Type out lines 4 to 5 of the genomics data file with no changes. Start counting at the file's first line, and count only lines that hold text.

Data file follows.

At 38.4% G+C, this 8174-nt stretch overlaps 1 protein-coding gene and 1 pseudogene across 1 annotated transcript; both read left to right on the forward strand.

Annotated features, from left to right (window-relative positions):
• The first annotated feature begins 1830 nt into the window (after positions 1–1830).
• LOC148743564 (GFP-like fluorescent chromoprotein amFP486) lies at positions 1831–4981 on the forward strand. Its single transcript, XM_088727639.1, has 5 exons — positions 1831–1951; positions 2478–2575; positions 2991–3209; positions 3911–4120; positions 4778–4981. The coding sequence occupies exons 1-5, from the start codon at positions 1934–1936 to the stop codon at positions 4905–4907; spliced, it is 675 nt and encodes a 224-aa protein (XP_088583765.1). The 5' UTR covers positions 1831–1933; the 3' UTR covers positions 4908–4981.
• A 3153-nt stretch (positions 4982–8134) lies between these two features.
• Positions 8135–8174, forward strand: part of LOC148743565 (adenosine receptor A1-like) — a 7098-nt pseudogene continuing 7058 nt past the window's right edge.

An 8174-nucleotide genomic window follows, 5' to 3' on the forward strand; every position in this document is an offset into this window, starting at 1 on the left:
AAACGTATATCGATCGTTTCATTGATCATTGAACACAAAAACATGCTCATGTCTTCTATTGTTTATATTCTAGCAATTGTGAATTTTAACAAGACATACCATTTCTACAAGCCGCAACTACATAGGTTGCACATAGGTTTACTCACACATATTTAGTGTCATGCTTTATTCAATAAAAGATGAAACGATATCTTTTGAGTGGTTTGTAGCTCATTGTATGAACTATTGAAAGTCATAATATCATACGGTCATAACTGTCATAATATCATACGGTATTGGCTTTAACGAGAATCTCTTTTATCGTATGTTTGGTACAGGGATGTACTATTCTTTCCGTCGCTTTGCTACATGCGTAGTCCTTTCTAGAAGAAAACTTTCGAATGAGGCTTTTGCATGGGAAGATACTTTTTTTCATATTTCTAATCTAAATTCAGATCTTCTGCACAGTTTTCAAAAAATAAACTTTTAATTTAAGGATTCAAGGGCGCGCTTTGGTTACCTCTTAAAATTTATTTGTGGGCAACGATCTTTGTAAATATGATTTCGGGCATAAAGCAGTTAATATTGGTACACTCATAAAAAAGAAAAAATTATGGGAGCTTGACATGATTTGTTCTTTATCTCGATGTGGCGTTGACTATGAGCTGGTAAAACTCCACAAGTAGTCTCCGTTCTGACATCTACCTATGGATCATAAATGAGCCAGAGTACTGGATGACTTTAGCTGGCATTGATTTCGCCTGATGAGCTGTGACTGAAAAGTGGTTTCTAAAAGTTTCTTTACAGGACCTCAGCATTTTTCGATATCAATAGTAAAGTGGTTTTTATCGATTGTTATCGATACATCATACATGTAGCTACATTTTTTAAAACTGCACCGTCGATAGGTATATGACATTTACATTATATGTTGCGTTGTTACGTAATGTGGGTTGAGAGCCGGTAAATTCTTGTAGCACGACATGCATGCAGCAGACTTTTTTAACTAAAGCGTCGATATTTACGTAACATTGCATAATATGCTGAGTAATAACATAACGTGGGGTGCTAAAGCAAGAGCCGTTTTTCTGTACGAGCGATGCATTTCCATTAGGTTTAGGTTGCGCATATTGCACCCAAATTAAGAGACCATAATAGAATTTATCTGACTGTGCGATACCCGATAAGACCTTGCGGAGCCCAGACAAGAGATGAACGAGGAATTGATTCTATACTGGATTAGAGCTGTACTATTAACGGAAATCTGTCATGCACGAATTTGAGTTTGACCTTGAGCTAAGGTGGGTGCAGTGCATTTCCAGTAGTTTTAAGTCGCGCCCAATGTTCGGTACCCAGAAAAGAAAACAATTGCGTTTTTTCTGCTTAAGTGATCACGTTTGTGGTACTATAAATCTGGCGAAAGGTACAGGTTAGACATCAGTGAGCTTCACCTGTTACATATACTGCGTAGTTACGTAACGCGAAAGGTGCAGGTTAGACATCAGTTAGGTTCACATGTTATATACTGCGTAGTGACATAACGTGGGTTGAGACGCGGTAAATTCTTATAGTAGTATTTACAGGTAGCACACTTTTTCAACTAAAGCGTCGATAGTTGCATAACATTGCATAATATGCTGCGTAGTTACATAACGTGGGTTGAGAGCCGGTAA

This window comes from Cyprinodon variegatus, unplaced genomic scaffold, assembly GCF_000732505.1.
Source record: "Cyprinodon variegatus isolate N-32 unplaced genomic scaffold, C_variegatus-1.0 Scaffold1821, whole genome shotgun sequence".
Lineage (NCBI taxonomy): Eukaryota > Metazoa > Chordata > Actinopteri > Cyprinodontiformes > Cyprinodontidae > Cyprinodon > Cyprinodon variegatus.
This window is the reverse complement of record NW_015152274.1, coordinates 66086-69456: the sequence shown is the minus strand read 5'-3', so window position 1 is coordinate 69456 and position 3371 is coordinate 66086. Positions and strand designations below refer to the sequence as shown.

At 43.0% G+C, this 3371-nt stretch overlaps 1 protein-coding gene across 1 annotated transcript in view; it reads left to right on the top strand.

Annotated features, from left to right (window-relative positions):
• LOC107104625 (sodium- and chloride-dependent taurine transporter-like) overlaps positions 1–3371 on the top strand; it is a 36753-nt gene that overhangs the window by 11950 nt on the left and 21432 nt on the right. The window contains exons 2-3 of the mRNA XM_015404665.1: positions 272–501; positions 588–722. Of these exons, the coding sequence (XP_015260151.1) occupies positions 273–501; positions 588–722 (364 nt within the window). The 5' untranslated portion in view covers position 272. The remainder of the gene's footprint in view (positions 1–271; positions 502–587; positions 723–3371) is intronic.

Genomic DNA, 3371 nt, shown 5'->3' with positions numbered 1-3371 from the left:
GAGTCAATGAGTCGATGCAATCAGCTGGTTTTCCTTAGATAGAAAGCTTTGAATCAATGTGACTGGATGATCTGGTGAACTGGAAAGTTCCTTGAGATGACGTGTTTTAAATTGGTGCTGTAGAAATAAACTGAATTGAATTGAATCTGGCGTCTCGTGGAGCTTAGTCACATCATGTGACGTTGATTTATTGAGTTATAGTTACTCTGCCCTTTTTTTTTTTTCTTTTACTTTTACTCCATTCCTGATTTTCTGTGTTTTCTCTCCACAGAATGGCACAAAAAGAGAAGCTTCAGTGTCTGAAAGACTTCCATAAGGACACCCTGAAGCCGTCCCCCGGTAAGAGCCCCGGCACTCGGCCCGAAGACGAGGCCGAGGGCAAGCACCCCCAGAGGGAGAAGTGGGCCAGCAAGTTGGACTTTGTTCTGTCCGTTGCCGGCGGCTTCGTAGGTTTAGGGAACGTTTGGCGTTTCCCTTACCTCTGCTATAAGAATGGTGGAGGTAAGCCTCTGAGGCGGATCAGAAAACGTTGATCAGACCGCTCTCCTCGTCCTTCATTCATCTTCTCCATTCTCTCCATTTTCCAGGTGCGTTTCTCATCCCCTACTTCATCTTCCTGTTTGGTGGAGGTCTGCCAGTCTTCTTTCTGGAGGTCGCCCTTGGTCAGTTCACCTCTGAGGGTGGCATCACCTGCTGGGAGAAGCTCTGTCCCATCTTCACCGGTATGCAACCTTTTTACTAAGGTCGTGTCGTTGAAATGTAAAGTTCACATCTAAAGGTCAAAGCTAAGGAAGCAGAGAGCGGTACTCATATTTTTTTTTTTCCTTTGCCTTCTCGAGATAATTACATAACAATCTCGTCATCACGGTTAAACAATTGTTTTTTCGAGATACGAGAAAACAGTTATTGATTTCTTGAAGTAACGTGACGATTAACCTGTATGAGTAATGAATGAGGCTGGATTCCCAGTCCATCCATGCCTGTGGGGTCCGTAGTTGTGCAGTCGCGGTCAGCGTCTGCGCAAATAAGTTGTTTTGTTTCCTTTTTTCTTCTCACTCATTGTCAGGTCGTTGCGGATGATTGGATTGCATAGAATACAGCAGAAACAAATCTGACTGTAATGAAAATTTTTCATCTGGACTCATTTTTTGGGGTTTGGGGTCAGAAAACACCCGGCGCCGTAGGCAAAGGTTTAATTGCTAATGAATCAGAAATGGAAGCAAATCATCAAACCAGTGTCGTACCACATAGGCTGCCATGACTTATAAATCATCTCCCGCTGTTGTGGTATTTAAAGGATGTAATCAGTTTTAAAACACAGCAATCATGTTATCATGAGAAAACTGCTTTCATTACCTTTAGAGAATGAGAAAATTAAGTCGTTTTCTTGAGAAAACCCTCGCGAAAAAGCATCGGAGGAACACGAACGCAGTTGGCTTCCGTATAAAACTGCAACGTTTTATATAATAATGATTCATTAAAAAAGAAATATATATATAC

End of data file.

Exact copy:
• LOC148743564 (GFP-like fluorescent chromoprotein amFP486) lies at positions 1831–4981 on the forward strand. Its single transcript, XM_088727639.1, has 5 exons — positions 1831–1951; positions 2478–2575; positions 2991–3209; positions 3911–4120; positions 4778–4981. The coding sequence occupies exons 1-5, from the start codon at positions 1934–1936 to the stop codon at positions 4905–4907; spliced, it is 675 nt and encodes a 224-aa protein (XP_088583765.1). The 5' UTR covers positions 1831–1933; the 3' UTR covers positions 4908–4981.
• A 3153-nt stretch (positions 4982–8134) lies between these two features.